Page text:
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2021 and 2022 Policy and Technical Changes Proposed Rule Could Impact Drug Management Programs

By February 25, 2020March 3rd, 2020DMP

As plans prepare their drug management programs (DMPs) for CY2021 and beyond, there are several opioid provisions that must be implemented if this proposed rule (CMS-4190-P) is finalized.  Below is a checklist based on the proposed rule that plans can use to ensure that their drug management programs (DMPs) are compliant:

  • Does the plan sponsor have the ability to identify and exempt beneficiaries with sickle cell disease from its DMP? This exemption should be added to the list of current beneficiary exemptions: being treated for active cancer-related pain, residing in an LTC facility, receiving hospice care or receiving palliative or end-of-life care.
  • Is the plan prepared to incorporate beneficiaries with a history of opioid-related overdose into its DMP?
  • Does the plan sponsor have the appropriate staff and educational materials to communicate with providers about the potential safety concerns associated with a member’s history of opioid-related overdose?
  • Is the plan communicating and educating providers and beneficiaries on the coverage of naloxone and its availability through the plan?
  • Is the plan utilizing the most up-to-date DMP model beneficiary notices?
  • Has the plan updated its process and procedures to ensure timely auto-forwarding of redetermination cases in which the plan has affirmed its decision related to at-risk determinations?

In addition to the updates to DMPs, additional opioid provisions will also be implemented in CY2021.  As another strategy to curb the inappropriate use of prescription opioids, plans must provide beneficiaries with information on the safe disposal of prescriptions drugs when furnishing an in-home health risk assessment.  CMS expects that the verbal and written information provided to beneficiaries on the safe disposal of prescription drugs includes the following:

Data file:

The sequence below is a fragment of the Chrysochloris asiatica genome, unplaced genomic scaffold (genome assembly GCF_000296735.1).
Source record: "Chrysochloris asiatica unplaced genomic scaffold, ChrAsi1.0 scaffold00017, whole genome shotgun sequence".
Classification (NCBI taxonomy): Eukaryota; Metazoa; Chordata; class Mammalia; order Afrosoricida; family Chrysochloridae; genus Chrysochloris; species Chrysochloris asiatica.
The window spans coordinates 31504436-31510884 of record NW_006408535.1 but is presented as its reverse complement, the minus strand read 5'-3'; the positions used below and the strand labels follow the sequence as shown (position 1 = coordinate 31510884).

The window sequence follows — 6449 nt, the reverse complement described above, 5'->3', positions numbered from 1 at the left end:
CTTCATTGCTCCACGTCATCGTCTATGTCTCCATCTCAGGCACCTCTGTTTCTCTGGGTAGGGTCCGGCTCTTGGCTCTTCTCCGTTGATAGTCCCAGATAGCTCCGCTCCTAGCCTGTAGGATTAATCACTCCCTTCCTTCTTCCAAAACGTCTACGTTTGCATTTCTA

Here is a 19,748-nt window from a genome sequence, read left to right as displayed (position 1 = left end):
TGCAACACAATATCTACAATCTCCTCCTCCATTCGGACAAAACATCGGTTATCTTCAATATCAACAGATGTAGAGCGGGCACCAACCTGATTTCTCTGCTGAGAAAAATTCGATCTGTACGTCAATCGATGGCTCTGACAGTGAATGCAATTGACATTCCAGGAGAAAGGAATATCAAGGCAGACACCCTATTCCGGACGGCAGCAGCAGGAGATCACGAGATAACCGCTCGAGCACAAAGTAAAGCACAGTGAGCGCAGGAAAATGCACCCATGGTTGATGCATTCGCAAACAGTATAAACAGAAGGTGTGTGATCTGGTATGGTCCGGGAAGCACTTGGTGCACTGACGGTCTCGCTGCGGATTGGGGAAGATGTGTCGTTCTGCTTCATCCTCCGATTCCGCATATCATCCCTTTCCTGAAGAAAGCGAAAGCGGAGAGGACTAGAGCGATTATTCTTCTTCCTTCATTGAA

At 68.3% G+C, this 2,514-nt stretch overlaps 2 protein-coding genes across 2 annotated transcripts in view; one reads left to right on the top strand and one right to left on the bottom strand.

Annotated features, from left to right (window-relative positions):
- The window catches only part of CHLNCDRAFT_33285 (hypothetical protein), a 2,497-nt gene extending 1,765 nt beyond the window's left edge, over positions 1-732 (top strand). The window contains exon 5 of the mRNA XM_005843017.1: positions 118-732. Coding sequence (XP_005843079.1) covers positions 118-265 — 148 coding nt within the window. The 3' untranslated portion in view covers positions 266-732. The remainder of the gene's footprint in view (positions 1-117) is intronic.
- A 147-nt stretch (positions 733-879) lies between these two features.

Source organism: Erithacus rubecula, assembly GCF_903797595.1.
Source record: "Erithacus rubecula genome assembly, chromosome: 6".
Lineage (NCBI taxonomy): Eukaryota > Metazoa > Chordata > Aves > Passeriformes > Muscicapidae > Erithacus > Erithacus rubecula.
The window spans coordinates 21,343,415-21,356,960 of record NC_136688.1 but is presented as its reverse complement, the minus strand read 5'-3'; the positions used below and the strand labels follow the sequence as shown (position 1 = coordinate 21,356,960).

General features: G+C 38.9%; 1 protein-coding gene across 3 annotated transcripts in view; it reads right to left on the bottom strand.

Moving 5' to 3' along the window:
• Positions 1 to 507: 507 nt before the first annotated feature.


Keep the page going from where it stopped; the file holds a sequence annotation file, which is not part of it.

• Unused medications should be disposed of as soon as possible;
  • The United States Drug Enforcement Administration (DEA) allows unused prescription medications to be mailed back to pharmacies or other authorized sites using packages made available at such pharmacies or other authorized sites;
  • The preferred method of disposing of controlled substances is to bring them to a drug take back site;
  • Identify drug take back sites that are within the enrollee’s MA plan service area or that are nearest to the enrollee’s residence;
  • Instructions on the safe disposal of medications that can be discarded in the household trash or safely flushed down the toilet.
  • Additionally, written communication should include a web link to the information available on the United States Department of Health and Human Services website identifying methods for the safe disposal of drugs available at the following address:

In addition, plans must also educate beneficiaries about the risks of prolonged opioid use as well as the coverage of non-pharmacological therapies, devices and non-opioid medications under their plans or in the case of PDP sponsors under Medicare Parts A and B.  This educational information can be provided either written or electronically, if the member has already consented to receiving plan information in electronic form.  Plans will need to consider the following:

  • Is the plan utilizing educational resources provided by CMS and the Centers for Disease Control (CDC)?
  • What is the target population?
    • Beneficiaries who have been prescribed an opioid in the previous 2-year period
    • Any opioid in past year
    • 7 days continuous opioid use
    • Greater than 30 days continuous opioid use, 7 day or less gap
    • Greater than 90 days continuous opioid use, 7 day or less gap
  • Does the plan have the ability to provide this educational information in electronic form if necessary?

Plans should note that, at this time, the changes outlined above are only proposed and not yet final.  CMS is accepting comments on the proposed rule through 5 p.m. ET on April 6, 2020.  CMS will review comments and may adjust provisions of the proposed rule prior to issuing a final rule.  Click here to link to 10 things plans should know about the proposed rule.

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